However, the countries that lost the largest number of millionaires were France, Turkey and Brazil.
Among the reasons given for millionaire expats heading to Australia included access to an investment visa where the application was fast-tracked – even when the expat failed to meet immigration criteria – and high economic growth being enjoyed in the country.
Expats there also say Australia is sunny and safe for millionaire expats and it’s a country where they can easily set up in business and trade easily with other countries.
Best countries for expats buying a home
For those expats looking to buy property when they move overseas, a new survey has revealed which countries will offer the best value for money.
According to relocation firm MoveHub, the best country for first-time buyers is the United Arab Emirates.
The firm says it looked at data for 33 countries last year and compared average salary increases to calculate which nation offers an expat the easiest route to take their first steps onto the property ladder.
The report also reveals that those countries with the largest property price increases had also seen the lowest growth in annual incomes, and some countries saw salaries decline while house prices grew.
In top spot is the UAE where salaries went up last year but the value of property fell by nearly 8%. Singapore also offered good home buying opportunities since prices there fell by 3.4% while salaries grew by 3.7%.
French expats urged to leave London
When presidential candidate Emmanuel Macron visited London to meet with Prime Minister Theresa May he also held a meeting of nearly 3,000 French expats and told them that they should consider moving back to France to be entrepreneurs.
He also insisted that they could teach others how to succeed in business, particularly for those in the finance and business worlds, and he wanted to bring their experience in innovation back as well.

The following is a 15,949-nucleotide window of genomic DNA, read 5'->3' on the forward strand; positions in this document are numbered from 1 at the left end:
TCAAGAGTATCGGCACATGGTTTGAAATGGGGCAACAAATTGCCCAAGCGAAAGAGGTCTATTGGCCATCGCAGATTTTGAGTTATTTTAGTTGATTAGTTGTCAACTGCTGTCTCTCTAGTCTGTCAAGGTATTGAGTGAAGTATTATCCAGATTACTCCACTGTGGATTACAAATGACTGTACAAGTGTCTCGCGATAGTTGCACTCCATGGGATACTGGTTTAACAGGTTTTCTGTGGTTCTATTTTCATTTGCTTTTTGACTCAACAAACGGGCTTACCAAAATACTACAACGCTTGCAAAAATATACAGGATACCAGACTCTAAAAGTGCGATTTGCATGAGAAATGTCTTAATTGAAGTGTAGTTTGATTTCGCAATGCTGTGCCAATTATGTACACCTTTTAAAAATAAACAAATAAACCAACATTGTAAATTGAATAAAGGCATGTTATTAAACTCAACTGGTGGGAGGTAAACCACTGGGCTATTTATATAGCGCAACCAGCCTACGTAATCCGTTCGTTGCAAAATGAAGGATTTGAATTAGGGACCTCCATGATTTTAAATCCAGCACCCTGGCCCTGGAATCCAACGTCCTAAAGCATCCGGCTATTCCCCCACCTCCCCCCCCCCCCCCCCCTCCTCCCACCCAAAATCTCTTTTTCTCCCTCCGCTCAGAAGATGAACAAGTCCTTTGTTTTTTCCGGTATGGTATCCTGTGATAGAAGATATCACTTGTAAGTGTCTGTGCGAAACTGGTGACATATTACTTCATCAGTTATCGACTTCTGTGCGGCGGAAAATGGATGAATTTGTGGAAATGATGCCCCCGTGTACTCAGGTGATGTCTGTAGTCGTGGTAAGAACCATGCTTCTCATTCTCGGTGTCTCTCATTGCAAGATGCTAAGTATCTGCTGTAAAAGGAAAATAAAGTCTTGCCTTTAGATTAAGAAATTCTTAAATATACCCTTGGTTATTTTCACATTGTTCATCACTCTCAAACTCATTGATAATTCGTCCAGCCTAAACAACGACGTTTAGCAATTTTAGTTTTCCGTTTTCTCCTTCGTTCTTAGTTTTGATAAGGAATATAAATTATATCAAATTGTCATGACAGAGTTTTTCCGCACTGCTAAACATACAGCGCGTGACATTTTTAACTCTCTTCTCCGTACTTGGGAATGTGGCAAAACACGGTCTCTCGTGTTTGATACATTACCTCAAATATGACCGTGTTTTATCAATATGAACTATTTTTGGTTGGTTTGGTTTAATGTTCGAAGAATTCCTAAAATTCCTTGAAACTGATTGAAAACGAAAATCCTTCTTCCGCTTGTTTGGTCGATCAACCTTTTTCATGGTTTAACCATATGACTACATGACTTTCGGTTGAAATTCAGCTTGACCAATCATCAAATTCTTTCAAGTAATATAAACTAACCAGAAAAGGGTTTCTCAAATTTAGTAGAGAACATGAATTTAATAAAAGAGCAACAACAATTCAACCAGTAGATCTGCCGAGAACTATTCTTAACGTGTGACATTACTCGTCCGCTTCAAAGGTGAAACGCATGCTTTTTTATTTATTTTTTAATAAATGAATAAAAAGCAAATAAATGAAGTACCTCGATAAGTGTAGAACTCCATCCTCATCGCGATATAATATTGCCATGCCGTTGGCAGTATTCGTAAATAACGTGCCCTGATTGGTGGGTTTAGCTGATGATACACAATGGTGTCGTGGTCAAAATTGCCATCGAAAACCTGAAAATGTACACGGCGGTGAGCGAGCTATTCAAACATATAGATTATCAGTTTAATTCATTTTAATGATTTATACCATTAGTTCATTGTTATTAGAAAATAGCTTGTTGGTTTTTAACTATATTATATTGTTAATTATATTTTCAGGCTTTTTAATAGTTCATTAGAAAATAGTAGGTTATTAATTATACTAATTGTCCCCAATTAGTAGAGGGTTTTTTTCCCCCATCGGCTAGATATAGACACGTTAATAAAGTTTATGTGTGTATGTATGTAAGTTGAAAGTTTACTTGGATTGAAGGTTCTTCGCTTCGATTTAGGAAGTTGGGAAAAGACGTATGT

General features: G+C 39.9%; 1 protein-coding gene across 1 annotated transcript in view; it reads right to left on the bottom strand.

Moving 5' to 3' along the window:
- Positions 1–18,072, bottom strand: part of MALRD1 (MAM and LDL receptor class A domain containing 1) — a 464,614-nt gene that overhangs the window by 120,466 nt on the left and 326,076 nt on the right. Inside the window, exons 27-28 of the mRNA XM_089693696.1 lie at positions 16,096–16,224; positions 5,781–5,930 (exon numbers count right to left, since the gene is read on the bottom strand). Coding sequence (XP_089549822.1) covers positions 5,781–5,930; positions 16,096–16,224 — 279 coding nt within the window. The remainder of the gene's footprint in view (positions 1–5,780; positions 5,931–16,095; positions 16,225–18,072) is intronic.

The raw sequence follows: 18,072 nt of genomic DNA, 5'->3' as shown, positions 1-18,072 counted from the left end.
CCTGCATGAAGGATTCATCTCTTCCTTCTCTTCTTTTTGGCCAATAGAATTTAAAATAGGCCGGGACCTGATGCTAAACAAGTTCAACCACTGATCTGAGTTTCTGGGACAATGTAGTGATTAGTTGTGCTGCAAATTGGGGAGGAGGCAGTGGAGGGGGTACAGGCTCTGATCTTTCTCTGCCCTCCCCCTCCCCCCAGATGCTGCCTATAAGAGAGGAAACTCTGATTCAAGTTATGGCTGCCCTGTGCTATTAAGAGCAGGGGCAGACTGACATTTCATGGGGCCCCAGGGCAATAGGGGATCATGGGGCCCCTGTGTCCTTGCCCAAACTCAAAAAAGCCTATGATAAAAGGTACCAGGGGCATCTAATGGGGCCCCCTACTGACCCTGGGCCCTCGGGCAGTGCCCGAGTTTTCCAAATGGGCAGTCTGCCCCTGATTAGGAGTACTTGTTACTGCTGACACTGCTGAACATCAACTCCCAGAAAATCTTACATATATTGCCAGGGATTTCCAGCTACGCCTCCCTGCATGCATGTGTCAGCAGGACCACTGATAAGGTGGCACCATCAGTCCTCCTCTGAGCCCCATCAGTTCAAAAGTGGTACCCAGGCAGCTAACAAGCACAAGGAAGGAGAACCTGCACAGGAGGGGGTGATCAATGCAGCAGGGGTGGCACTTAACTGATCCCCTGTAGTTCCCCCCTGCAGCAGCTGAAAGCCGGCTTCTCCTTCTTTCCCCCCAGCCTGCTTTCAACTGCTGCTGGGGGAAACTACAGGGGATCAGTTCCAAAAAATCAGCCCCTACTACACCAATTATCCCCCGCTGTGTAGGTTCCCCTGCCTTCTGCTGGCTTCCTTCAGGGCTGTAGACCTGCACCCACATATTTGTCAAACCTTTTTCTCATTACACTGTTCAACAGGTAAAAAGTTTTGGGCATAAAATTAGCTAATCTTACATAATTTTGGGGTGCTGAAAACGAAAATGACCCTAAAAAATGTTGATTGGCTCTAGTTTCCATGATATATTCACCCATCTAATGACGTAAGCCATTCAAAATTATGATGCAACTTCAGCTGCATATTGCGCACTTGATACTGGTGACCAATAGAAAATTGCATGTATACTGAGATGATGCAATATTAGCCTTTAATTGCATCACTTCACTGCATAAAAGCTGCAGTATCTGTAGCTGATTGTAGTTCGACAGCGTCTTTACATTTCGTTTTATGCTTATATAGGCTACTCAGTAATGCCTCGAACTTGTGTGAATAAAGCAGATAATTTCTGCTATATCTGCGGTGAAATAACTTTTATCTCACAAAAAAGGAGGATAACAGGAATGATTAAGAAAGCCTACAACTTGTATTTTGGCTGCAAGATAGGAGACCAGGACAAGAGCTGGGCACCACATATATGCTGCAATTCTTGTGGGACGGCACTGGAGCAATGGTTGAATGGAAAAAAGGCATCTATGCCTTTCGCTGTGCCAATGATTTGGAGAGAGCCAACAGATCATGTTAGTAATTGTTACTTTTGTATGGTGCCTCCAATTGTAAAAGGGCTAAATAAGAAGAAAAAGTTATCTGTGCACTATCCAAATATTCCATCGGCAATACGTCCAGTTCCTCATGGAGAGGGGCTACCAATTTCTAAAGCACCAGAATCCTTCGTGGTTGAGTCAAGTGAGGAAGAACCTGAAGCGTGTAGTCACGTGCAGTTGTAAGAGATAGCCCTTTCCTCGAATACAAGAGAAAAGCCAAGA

With around 300,000 French expats currently living in London, the city is seen as a major destination for potential presidential candidates to drum up support for their policies.
Mr Macron also told the British Prime Minister that he would like to see French expats returning home, including academics and researchers.
Meanwhile, Indonesia’s President Joko Widodo has urged his fellow countrymen to return home from Australia during a visit there.
He told one audience in Sydney that he wanted Indonesian expats to return and use their experiences to start businesses in their home country – and he promised to build infrastructure to help them.
New Zealand bids to attract tech expats
New Zealand has unveiled an initiative called LookSee Wellington which is aiming to recruit 100 technology expats from around the world with a range of well paid jobs.
The main focus is on attracting talent from the United States and the initiative will arrange meetings between prospective employers and a potential expat recruit who will have their flights and accommodation paid for.
Among the attractions being cited for potential expats to move to the country are a good standard of living, free health care for those who hold a work visa that is valid for two years or more and an excellent environment for innovation to encourage new businesses.
The move follows a surge in visits from US citizens after the presidential election result was announced to the Immigration New Zealand website.
That’s when more than 56,000 extra visits were recorded in the 24 hours afterwards as growing numbers of Americans looked overseas for work and living opportunities.
The selected candidates will be flown to the country in May for prearranged interviews and they will be shown the experience of living in Wellington.
South Africa introduces new tax bracket
Expats working in South Africa will be subject to a new 45% tax bracket being introduced to help boost the government’s coffers.